by Dan Blanton
Dave Sellers of Salinas, California, despite the fact he only began his marine fly fishing career a little over two years ago, has become one of the best striped bass fly anglers I know. He’s grasped the sport with the tenacity of a Pit bull. Fly fishing is his passion. He’s also become one of the best fly tiers in the game but that’s not surprising since he makes a good living as a full-time wildlife and landscape artist. His artistic talents are keenly evident at the tying table.
Dave’s “Sellers’ Striper Teaser” (SST) was born out of a challenge given him by close friend and northeast coast striper addict, Mark Susino. Mark was fishing the Susquehanna river for smallies with Lefty Kreh, when they both agreed that if a fly could be tied to mock the action antics of the incredible Super Fluke, a conventional tackle lure, a major breakthrough in fly design would occur. Dave seized the challenge and within three months the SST fly was born.
The fly has been used to take a horde of species both in freshwater and saltwater, ranging from brown trout to albacore but it has been especially productive for big impoundment stripers, the likes of which call our famous San Luis reservoir home. Dave has lost count of the Moes he’s taken from the lake on the SST. It has become common knowledge that the fly will outscore most of the best most of the time, particularly when retrieved by the skillful hand of Dave Sellers.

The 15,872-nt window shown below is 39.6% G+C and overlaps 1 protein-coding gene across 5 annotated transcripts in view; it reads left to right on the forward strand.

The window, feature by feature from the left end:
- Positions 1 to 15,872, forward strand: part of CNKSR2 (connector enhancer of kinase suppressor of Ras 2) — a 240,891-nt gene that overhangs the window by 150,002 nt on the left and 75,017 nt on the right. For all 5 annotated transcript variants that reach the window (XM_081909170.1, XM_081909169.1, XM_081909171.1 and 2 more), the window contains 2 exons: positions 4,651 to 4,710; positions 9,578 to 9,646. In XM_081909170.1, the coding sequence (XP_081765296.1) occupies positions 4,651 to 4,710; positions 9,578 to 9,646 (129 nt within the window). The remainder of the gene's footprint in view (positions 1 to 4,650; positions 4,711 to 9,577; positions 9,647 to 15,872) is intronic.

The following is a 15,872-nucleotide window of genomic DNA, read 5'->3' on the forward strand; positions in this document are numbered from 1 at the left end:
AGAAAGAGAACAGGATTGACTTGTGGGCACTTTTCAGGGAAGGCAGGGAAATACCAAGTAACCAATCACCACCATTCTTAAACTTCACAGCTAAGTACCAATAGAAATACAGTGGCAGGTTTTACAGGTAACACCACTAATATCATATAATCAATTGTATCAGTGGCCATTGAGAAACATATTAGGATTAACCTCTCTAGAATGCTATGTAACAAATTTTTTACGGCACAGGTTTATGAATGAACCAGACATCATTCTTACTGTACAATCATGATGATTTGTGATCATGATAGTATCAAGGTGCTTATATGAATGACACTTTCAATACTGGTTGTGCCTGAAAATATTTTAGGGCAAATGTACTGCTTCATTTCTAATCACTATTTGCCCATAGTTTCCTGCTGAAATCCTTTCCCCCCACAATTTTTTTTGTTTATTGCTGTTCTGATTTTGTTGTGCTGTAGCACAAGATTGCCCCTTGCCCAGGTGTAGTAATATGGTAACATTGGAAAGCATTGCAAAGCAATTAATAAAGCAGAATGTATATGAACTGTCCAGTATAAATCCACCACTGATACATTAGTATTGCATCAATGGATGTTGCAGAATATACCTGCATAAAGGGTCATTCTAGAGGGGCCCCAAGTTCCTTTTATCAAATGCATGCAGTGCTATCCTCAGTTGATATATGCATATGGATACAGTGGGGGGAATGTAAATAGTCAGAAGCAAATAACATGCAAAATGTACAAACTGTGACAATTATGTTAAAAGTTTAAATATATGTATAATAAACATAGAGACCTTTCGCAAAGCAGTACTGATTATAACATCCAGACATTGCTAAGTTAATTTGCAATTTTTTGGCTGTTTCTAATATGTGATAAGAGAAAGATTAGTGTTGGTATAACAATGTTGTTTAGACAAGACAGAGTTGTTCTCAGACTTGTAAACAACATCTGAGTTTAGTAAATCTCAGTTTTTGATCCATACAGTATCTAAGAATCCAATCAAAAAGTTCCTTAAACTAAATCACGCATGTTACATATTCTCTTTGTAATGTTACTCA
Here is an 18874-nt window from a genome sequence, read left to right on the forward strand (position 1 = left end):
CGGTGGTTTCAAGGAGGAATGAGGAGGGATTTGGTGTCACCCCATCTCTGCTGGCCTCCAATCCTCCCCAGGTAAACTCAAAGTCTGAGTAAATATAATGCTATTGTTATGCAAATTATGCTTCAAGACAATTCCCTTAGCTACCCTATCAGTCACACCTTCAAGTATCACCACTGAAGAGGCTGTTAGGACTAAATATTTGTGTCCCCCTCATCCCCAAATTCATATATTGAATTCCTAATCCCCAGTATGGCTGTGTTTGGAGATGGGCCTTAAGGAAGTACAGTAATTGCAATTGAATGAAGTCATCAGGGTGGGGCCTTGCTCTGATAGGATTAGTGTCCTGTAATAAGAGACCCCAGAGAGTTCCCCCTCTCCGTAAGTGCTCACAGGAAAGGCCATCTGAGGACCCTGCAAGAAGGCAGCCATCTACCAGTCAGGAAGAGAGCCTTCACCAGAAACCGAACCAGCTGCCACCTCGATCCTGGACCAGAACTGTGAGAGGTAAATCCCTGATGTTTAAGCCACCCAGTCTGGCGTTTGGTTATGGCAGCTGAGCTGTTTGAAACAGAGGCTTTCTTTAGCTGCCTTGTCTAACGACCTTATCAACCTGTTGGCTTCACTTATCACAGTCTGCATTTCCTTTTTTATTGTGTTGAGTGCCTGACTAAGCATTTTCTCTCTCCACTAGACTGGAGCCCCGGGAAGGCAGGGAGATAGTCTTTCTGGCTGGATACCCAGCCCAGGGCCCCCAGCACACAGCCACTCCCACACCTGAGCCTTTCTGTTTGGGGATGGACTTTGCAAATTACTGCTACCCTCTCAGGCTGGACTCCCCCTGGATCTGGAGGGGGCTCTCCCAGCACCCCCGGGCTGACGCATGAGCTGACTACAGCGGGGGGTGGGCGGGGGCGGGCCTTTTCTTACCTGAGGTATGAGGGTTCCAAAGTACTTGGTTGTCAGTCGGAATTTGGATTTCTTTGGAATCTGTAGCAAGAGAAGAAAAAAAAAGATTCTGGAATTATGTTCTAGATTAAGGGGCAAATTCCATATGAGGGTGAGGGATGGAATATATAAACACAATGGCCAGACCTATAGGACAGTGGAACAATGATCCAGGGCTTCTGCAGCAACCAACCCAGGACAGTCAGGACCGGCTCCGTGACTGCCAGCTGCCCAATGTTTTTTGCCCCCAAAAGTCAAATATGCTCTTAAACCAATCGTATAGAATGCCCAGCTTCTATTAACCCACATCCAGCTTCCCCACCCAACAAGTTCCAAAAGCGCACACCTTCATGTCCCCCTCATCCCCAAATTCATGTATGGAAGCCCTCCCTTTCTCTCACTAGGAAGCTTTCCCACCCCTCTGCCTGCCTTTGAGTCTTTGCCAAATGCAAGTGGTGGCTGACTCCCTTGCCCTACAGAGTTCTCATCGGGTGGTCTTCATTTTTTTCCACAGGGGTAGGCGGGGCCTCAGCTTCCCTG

The SST is a style of fly similar at first glance to the epoxy-body types popularized by Bob Popovics but upon closer examination the design differences are huge. Remember the fly was engineered to have the action of one of the best gear lures ever developed. A great deal of thought and experimentation went into the fly’s design. The fly will not foul, it’s incredibly durable, sinks quickly and casts like a jet flies. It is also one of the most handsome patterns ever created – a true art piece.
To get the most out of the fly it must be retrieved with lots of quick, popping pulls, with many “stops and drops” – tease em to please em! The fly darts from side to side, in random pattern, like a pigeon trying to avoid the talons of a raptor – or a bait fish trying to escape the jaws of death…
The tying steps are numerous but most are obvious and require only good tying skills. In order to reduce the number of photos to the required six, we have combined from two to three steps in each photo. Read the photo captions carefully and note the fly is tied on an Eagle Claw 413, 60 degree jig hook, which always positions the hook point up like a Clouser design.
There are a lot of superb epoxy flies out there with Dave Sellers’ SST quite likely the best ever produced – strong words but true, at least in my long experience tossing some pretty good monikers at fussy fish.